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Question Asking During Reading Comprehension Instruction: A Corpus Study of How Question Type Influences the Linguistic Complexity of Primary School Students’ Responses

Research output: Contribution to Journal/MagazineJournal articlepeer-review

<mark>Journal publication date</mark>1/07/2020
<mark>Journal</mark>Reading Research Quarterly
Issue number3
Number of pages30
Pages (from-to)443-472
Publication StatusPublished
Early online date28/10/19
<mark>Original language</mark>English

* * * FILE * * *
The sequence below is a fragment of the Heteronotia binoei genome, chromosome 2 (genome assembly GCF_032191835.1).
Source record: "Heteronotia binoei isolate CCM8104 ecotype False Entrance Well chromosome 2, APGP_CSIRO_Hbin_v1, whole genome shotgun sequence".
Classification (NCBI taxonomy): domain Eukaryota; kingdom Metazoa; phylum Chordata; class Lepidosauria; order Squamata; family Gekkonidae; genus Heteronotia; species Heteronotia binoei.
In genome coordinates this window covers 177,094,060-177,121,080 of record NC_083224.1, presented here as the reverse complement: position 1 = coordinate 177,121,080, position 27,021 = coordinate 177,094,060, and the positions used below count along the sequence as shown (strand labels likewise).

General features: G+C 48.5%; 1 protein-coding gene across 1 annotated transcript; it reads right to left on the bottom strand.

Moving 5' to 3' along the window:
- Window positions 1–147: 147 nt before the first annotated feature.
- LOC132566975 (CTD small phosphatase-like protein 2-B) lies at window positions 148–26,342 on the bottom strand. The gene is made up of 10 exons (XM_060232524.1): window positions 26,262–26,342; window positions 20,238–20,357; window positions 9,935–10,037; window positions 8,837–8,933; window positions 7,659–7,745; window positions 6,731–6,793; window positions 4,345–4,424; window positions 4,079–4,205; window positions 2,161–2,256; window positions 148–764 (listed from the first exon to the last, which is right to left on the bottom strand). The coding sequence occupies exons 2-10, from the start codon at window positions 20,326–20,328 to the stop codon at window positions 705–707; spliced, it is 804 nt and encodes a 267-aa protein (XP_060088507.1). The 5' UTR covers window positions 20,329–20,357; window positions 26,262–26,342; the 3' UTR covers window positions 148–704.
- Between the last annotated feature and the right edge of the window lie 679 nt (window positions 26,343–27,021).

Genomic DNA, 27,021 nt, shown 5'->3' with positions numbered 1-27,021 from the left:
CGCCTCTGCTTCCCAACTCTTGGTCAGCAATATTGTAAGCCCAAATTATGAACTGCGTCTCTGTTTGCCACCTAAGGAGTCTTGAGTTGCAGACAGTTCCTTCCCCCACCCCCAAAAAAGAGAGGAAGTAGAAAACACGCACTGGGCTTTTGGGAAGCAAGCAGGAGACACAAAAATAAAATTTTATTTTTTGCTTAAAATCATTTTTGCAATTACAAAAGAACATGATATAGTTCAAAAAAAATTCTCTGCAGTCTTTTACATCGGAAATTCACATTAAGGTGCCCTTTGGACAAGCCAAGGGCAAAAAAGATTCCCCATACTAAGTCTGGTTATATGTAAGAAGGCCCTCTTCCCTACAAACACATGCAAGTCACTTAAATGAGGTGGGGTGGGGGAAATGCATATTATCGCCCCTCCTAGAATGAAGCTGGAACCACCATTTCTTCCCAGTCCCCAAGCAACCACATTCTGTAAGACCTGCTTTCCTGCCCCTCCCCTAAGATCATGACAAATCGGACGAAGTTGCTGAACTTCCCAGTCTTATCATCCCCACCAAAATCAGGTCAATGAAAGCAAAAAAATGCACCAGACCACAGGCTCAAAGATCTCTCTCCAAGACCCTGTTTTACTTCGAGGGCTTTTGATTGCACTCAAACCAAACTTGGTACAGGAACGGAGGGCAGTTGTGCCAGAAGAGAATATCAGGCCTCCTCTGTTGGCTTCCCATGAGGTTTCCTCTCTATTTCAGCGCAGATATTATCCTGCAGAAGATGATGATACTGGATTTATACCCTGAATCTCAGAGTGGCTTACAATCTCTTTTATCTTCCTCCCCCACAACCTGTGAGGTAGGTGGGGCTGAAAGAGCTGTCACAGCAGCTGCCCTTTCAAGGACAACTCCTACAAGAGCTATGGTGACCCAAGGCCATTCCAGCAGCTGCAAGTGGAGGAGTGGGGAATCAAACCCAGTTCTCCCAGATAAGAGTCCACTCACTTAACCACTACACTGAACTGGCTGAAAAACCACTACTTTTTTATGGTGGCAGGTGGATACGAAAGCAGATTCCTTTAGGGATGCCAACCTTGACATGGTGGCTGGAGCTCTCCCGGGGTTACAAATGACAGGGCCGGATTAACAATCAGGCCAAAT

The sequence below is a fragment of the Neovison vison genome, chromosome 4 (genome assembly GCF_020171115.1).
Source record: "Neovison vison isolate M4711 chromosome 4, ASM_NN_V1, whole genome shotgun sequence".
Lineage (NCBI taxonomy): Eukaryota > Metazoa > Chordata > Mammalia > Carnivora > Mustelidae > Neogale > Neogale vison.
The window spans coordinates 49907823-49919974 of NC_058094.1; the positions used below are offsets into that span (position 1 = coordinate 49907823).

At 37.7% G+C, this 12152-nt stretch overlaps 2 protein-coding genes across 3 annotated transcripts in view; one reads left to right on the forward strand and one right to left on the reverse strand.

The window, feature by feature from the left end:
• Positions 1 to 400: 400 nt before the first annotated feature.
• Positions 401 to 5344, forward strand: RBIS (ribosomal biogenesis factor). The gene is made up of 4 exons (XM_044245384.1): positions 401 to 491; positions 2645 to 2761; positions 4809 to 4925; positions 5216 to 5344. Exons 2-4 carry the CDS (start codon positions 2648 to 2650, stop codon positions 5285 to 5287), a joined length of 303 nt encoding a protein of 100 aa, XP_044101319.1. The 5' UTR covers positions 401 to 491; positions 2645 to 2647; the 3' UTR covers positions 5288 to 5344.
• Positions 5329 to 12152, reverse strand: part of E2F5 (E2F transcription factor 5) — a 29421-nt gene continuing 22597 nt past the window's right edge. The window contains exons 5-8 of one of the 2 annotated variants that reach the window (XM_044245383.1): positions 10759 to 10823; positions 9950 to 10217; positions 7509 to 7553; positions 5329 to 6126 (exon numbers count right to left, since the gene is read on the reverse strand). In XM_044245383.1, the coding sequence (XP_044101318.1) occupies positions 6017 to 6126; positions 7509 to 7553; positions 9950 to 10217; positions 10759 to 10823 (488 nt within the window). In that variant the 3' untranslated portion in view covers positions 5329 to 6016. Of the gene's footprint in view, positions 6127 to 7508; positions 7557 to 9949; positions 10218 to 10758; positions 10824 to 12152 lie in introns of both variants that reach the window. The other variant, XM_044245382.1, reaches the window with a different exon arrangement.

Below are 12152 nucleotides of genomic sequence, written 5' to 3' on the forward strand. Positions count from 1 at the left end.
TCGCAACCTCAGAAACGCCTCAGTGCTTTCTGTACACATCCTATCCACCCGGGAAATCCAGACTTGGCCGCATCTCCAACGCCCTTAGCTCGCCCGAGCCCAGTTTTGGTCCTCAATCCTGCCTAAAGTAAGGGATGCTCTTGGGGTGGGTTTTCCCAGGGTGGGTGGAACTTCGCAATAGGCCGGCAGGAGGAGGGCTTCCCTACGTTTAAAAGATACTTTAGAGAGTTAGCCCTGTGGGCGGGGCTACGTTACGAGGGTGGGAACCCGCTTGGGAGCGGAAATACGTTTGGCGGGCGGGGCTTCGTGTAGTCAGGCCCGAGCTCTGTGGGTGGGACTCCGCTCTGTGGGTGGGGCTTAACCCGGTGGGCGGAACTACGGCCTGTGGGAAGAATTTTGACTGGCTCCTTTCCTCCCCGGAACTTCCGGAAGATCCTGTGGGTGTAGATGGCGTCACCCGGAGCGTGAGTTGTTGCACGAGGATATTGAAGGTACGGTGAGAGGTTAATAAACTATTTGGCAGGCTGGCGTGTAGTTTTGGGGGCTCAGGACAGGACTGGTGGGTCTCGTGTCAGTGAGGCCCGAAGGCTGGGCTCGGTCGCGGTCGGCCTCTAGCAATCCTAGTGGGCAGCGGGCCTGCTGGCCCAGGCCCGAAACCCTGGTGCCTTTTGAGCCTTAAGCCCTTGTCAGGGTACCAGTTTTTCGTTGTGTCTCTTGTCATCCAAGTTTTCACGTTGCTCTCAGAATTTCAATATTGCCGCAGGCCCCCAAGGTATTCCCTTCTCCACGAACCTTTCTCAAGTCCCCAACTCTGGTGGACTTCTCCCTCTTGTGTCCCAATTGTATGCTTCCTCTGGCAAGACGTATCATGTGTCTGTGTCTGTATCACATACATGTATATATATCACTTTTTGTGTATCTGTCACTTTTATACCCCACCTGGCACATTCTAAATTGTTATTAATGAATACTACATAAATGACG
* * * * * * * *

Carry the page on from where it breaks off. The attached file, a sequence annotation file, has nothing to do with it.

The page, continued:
The authors examined teachers’ (N = 19) use of different question types during small‐group comprehension instruction for 6–11‐year‐olds (N = 115). The authors tagged the corpus of 40 hours of guided reading sessions to enable computer‐based searches for syntactic forms of questions. Teachers frequently asked high‐challenge wh‐ word questions (e.g., “How does that fit in with what you just read?”), and this was more pronounced in schools located in regions of low socioeconomic status, a finding associated with recency of completion of teacher training. Students’ responses were more linguistically complex when teacher questions comprised a high frequency of high‐challenge questions, particularly wh‐ word adverb questions (predominantly why and how). These findings applied across the wide age and ability range of the sample, indicating that high‐challenge questions are effective in small‐group comprehension instruction for students in different age groups and at various levels of reading ability. The authors conclude that teachers benefit from being informed about the effect of various syntactic forms of questions, particularly the nuances of wh‐ word questions. The findings also highlight the advantages of using corpus search methods to examine the influence of teacher question‐asking strategies during classroom interactions.